| 4:31 am on Jan 17, 2013 (gmt 0)|
|...tech analyst Karsten Weide of the IDC research firm said the company missed a bigger opportunity. |
"If they committed to doing Web search and built a Web search engine that was turbocharged with social search, too, that would give Google a run for its money," Weide said.
Building a web search product is not viable for two reasons. The first reason is that a credible web search product is prohibitively expensive. The second reason is that it makes Facebook a competitor with their current ally, Bing. It makes no sense to spend billions of dollars (or more) on a product that may or may not be as good as Bing or Google and face an uphill battle to make a convincing case to the public why they should FB Web Search over Google or their partner Bing. It makes sense to piggyback on Bing. That's the short version.
Web search involves a deep investment of money into hardware, software and talent. Think of all the datacenters needed to provide a viable web search product, not to mention the software (algorithms) and original research to produce a web search product. It makes little financial sense for FB to build a "Web search engine that was turbocharged with social search" because it's financially and intellectually prohibitive. Not to mention that it would immediately make them a competitor to their partner Bing.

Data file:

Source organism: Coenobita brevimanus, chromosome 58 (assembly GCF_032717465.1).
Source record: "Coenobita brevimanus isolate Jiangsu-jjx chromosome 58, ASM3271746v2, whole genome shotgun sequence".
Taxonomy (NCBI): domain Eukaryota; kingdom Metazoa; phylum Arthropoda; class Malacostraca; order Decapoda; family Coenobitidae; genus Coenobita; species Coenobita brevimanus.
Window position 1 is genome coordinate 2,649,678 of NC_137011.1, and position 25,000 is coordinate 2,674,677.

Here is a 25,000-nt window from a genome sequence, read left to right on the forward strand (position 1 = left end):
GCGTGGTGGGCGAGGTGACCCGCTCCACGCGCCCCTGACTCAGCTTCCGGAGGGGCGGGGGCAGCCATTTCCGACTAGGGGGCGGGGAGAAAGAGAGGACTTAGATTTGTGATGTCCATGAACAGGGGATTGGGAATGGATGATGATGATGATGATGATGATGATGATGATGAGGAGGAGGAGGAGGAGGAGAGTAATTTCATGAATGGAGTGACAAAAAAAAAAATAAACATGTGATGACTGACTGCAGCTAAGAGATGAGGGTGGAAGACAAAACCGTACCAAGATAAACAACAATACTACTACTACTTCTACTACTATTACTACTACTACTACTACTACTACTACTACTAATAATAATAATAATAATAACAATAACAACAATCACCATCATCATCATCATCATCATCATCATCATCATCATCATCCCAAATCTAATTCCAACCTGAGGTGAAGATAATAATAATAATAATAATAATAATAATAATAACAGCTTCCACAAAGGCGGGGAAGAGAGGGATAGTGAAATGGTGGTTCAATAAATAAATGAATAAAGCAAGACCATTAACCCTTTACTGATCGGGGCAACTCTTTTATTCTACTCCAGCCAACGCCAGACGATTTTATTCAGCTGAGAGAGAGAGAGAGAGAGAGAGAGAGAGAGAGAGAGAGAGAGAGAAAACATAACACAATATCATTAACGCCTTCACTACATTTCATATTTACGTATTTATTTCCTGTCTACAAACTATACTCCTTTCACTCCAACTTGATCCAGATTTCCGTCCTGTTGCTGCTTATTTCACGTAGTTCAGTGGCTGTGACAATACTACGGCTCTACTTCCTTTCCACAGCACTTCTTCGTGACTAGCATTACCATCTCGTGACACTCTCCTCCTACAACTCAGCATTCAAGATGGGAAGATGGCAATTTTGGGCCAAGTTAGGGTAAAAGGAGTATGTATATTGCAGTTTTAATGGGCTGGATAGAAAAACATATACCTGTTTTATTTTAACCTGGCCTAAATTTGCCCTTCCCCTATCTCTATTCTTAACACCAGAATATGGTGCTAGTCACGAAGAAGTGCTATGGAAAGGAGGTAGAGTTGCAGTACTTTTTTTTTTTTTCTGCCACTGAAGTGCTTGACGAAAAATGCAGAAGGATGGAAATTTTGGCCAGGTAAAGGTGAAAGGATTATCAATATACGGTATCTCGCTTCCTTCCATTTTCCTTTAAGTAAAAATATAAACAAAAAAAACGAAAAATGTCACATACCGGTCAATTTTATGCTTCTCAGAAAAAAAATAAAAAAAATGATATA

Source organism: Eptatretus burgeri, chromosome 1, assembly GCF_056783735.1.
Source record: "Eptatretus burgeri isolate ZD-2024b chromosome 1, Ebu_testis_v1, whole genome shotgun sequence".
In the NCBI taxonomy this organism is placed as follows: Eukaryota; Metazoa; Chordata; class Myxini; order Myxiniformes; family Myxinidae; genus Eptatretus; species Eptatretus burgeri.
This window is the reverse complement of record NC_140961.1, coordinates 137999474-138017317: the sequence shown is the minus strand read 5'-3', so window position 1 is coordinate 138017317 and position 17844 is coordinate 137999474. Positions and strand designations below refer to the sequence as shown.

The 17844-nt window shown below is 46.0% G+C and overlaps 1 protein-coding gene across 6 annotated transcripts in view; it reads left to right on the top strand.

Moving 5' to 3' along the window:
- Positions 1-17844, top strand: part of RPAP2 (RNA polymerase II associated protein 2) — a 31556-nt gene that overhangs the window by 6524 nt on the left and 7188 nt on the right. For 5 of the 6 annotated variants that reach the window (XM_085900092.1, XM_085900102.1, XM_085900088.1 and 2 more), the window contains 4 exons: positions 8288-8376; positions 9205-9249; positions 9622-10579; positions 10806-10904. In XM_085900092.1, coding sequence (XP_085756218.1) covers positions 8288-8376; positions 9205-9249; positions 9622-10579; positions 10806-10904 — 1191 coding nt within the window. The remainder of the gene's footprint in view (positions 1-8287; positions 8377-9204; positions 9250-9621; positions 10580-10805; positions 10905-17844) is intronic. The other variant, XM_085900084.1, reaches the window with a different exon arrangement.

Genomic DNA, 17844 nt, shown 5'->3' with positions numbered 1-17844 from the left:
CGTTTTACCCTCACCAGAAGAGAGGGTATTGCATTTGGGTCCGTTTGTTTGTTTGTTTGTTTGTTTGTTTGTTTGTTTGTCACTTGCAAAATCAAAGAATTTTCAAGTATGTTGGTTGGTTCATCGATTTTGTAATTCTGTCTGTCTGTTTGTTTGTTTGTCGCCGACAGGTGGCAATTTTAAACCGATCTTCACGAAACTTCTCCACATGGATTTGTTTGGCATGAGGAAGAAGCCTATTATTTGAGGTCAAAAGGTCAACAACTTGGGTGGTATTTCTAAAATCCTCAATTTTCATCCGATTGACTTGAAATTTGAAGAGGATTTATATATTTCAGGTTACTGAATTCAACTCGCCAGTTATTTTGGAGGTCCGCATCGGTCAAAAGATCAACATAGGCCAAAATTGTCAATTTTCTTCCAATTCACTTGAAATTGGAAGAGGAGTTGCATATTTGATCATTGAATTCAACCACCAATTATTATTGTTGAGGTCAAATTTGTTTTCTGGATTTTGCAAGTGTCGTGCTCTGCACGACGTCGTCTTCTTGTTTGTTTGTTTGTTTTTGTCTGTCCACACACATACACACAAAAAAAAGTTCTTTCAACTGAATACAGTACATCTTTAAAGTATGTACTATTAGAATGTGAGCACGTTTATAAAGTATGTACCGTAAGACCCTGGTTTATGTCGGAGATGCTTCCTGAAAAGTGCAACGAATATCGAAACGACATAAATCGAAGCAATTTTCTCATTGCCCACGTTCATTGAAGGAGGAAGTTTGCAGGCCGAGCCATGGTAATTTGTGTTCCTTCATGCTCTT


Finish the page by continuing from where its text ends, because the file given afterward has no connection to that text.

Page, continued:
A third issue with that statement is the assumption that Social Search is something to be bolted on to Web Search, that Social Search turbocharges the engine of search. That statement reveals a lack of understanding that Social Search is it's own engine, not a value-add to the Web Search Engine. They are two different engines. That's the concept that Karsten Weide of the IDC research firm does not have his head around.